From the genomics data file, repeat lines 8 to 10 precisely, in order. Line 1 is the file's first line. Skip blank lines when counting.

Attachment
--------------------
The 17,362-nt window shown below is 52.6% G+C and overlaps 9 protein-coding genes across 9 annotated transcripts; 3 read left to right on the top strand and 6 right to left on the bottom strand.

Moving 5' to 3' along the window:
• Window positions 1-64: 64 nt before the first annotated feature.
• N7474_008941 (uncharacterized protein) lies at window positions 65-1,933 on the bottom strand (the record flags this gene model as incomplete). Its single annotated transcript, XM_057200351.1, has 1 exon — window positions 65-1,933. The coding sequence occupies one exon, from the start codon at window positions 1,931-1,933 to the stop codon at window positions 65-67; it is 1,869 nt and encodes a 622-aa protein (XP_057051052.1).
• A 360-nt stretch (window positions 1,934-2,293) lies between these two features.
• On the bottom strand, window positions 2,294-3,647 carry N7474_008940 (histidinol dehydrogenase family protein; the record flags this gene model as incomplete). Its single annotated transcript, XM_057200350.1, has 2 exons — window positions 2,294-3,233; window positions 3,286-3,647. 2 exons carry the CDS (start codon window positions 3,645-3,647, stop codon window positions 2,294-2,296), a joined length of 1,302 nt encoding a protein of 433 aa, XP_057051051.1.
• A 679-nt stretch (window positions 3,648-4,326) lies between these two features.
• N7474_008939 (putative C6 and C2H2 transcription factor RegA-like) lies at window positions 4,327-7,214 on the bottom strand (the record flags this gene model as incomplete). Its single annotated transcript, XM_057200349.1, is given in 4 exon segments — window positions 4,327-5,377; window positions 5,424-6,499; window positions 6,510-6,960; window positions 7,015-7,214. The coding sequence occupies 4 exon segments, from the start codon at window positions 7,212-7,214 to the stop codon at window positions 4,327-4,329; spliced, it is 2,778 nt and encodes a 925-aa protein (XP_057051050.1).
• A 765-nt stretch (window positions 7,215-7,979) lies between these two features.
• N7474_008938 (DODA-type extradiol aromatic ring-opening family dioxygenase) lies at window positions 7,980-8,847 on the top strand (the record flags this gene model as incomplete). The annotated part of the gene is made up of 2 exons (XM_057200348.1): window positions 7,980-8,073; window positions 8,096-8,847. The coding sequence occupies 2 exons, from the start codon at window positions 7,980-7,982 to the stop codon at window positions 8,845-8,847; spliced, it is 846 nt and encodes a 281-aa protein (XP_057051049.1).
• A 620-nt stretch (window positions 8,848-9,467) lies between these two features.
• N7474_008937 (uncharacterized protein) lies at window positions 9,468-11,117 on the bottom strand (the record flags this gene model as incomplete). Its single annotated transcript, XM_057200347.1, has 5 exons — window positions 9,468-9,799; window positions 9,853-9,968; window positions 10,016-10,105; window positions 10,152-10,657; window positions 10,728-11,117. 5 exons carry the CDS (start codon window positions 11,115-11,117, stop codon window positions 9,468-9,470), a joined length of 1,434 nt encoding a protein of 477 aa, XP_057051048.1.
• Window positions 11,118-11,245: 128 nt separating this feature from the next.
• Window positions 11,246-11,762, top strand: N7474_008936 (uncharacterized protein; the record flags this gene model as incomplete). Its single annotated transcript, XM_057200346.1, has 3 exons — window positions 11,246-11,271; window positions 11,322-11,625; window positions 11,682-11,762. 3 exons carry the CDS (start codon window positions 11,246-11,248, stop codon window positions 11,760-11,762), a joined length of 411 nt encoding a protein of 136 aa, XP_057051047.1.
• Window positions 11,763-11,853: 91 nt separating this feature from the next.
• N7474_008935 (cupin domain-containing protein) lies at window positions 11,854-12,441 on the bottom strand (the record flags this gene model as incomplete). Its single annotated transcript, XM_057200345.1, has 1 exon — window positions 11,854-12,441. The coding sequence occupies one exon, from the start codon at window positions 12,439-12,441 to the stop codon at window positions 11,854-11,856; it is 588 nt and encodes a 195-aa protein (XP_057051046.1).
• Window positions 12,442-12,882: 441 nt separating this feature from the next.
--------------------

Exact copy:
• N7474_008939 (putative C6 and C2H2 transcription factor RegA-like) lies at window positions 4,327-7,214 on the bottom strand (the record flags this gene model as incomplete). Its single annotated transcript, XM_057200349.1, is given in 4 exon segments — window positions 4,327-5,377; window positions 5,424-6,499; window positions 6,510-6,960; window positions 7,015-7,214. The coding sequence occupies 4 exon segments, from the start codon at window positions 7,212-7,214 to the stop codon at window positions 4,327-4,329; spliced, it is 2,778 nt and encodes a 925-aa protein (XP_057051050.1).
• A 765-nt stretch (window positions 7,215-7,979) lies between these two features.
• N7474_008938 (DODA-type extradiol aromatic ring-opening family dioxygenase) lies at window positions 7,980-8,847 on the top strand (the record flags this gene model as incomplete). The annotated part of the gene is made up of 2 exons (XM_057200348.1): window positions 7,980-8,073; window positions 8,096-8,847. The coding sequence occupies 2 exons, from the start codon at window positions 7,980-7,982 to the stop codon at window positions 8,845-8,847; spliced, it is 846 nt and encodes a 281-aa protein (XP_057051049.1).